Pisoni, blessed not only with rubber limbs and matinee-idol looks, created the show with his sensitive director, Erica Schmidt. They pack a thousand laughs and a dozen tugs at the heartstrin…

Linked From Bloomberg at 12:00AM

Brother Can You Spare A Dime by Susan Friedman

Songs and stories of hope and a promise of better times again from the Great Depression

Linked From www.theaterscene.net at 12:00AM

Heroes by Eugene Paul

Ron Holgate, Jonathan Hogan and John Cullum star in this tale of WW I French veterans trying to live in a retirement home.

Linked From www.theaterscene.net at 12:00AM

Distracted by Simon Saltzman

...the play uses all sorts of clever dramatic devices to keep us immersed and laughing.

Linked From www.theaterscene.net at 12:00AM

The Widowing of Mrs. Holroyd by Victor Gluck

105-year-old D.H. Lawrence play proves to be a powerful, naturalistic character study of two mismatched people

Linked From www.theaterscene.net at 12:00AM

Cabaret Girl by Victor Gluck

New York premiere of 1922 London musical by Kern and Wodehouse satirizes theater folk and high society

Linked From www.theaterscene.net at 12:00AM

Culture Monster: Review: 'Stitching' at the Lillian Theater by Charlotte Stoudt

In the end, "Stitching" can't quite weave together its elements of eroticism, grief and narrative twists into a satisfying evening.

Linked From Los Angeles Times at 12:00AM

Culture Monster: Review: 'Grease' at the Pantages Theatre by Charlotte Stoudt

Southern charmer and "American Idol" winner Taylor Hicks descends from a giant soft-serve cone for a winning cameo in this high-energy, low-personality revival of Jim Jacobs and Warren Casey…

Linked From Los Angeles Times at 12:00AM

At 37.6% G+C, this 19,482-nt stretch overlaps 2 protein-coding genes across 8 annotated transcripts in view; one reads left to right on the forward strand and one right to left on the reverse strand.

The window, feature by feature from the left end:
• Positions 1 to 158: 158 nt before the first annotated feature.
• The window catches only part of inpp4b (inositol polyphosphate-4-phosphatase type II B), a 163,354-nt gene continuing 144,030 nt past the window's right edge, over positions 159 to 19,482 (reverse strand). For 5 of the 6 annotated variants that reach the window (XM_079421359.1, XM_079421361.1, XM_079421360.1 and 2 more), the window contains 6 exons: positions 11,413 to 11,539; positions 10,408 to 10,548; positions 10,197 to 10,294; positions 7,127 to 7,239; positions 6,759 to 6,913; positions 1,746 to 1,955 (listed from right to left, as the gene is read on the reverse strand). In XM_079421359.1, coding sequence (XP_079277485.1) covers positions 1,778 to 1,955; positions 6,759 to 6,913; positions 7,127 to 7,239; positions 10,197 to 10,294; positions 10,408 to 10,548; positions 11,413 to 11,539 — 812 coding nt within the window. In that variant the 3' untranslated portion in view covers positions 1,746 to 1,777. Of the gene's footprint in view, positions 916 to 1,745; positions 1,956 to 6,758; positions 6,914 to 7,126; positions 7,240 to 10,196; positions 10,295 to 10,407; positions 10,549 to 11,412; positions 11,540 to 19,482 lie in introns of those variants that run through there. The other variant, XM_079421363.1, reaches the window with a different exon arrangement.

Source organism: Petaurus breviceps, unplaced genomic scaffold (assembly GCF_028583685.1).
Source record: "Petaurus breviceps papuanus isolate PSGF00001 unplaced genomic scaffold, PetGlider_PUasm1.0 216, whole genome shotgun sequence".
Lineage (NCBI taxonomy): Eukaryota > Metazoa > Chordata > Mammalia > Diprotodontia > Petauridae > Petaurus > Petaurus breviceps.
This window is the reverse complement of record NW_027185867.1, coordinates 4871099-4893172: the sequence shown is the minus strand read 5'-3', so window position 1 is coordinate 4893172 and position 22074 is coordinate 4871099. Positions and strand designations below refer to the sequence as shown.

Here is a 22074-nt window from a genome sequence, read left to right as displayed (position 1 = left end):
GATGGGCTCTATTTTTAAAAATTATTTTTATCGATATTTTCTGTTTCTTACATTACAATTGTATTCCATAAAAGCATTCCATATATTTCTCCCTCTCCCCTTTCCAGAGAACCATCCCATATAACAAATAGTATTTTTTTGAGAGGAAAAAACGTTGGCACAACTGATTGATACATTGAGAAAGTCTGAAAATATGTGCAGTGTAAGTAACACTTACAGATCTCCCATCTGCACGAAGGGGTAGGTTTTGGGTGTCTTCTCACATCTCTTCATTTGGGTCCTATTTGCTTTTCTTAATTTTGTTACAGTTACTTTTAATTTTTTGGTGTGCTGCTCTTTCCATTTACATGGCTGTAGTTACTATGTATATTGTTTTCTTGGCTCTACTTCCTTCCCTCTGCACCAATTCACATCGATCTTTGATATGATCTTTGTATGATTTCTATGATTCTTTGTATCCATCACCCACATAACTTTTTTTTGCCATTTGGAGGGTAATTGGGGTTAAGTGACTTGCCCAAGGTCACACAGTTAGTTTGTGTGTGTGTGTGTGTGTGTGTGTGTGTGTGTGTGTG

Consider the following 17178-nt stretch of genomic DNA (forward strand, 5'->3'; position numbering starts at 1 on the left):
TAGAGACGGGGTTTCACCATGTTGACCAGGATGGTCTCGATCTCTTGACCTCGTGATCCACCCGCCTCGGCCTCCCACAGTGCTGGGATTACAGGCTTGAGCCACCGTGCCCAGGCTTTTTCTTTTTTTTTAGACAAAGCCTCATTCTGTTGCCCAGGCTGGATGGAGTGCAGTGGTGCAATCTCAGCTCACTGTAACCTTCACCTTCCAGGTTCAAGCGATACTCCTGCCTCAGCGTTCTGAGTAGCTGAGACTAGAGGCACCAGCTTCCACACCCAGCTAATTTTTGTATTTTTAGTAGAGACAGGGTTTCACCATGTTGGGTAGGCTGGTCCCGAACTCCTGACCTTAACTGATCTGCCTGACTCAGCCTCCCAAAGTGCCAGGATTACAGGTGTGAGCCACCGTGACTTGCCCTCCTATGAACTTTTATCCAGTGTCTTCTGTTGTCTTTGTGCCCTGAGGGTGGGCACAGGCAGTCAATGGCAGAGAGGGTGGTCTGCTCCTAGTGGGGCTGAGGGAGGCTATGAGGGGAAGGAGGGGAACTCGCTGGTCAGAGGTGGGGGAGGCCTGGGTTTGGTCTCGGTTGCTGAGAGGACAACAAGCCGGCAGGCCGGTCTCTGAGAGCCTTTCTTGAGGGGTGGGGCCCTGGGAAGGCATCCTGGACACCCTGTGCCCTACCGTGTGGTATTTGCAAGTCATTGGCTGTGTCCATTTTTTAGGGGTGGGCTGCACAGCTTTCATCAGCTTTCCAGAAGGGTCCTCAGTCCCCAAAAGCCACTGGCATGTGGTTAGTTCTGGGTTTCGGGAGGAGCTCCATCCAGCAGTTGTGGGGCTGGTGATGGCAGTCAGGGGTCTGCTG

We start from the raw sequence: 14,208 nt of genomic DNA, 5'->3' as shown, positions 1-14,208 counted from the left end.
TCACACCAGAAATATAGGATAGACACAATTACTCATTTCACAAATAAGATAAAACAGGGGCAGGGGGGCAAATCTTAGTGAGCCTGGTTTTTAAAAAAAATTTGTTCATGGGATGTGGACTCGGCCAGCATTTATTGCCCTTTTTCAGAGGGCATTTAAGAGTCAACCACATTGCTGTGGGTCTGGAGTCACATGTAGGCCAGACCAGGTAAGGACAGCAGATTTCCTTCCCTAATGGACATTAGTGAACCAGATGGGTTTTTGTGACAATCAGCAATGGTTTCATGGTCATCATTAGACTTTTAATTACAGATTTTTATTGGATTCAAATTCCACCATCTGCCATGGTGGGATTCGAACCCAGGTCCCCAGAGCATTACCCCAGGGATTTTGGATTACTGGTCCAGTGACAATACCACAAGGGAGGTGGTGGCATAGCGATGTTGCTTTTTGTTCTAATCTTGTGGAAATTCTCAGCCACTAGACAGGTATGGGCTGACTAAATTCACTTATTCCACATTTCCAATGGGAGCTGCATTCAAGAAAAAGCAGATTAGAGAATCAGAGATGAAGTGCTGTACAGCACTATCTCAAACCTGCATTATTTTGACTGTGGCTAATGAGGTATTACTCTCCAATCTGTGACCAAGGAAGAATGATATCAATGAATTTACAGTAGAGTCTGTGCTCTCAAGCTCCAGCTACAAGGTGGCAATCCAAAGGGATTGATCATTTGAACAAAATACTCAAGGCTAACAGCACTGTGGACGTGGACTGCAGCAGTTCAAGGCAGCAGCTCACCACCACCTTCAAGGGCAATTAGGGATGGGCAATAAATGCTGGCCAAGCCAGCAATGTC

Finding the Hidden Truth in Some Familiar Songs By STEPHEN HOLDEN

The English cabaret singer Barb Jungr made her uptown debut at the Café Carlyle on Wednesday night.

Linked From The New York Times Subscription at 12:00AM

Theater Listings: March 13-19

Selective listings from theater critics of The New York Times.

Linked From The New York Times Subscription at 12:00AM

Fiddler on the Roof
Review by Tim Dunleavy

You probably know that Tevye, the main character in Fiddler on the Roof, is a milkman. But did you know that Topol, the actor most identified with the role of Tevye, is a milkman too? Well, he's a different kind of milkman: He's an actor who milks every joke for all it's worth.

Linked From TalkinBroadway at 12:00AM

Once in a Long Weill by Matthew Murray

Last night at Alice Tully Hall at Lincoln Center, The Collegiate Chorale gave The Firebrand of Florence its first public airing in nearly 64 years, making something of a triumph of what's long been considered a tragedy.

Linked From BroadwayStars at 12:00AM

They Both Reached for the Gunn!, by Michael Portantiere

Nathan Gunn, Victoria Clark, and Anna Christy party along with David Pittu, Terrence Mann, et al. after The Firebrand of Florence.

Linked From BroadwayStars at 12:00AM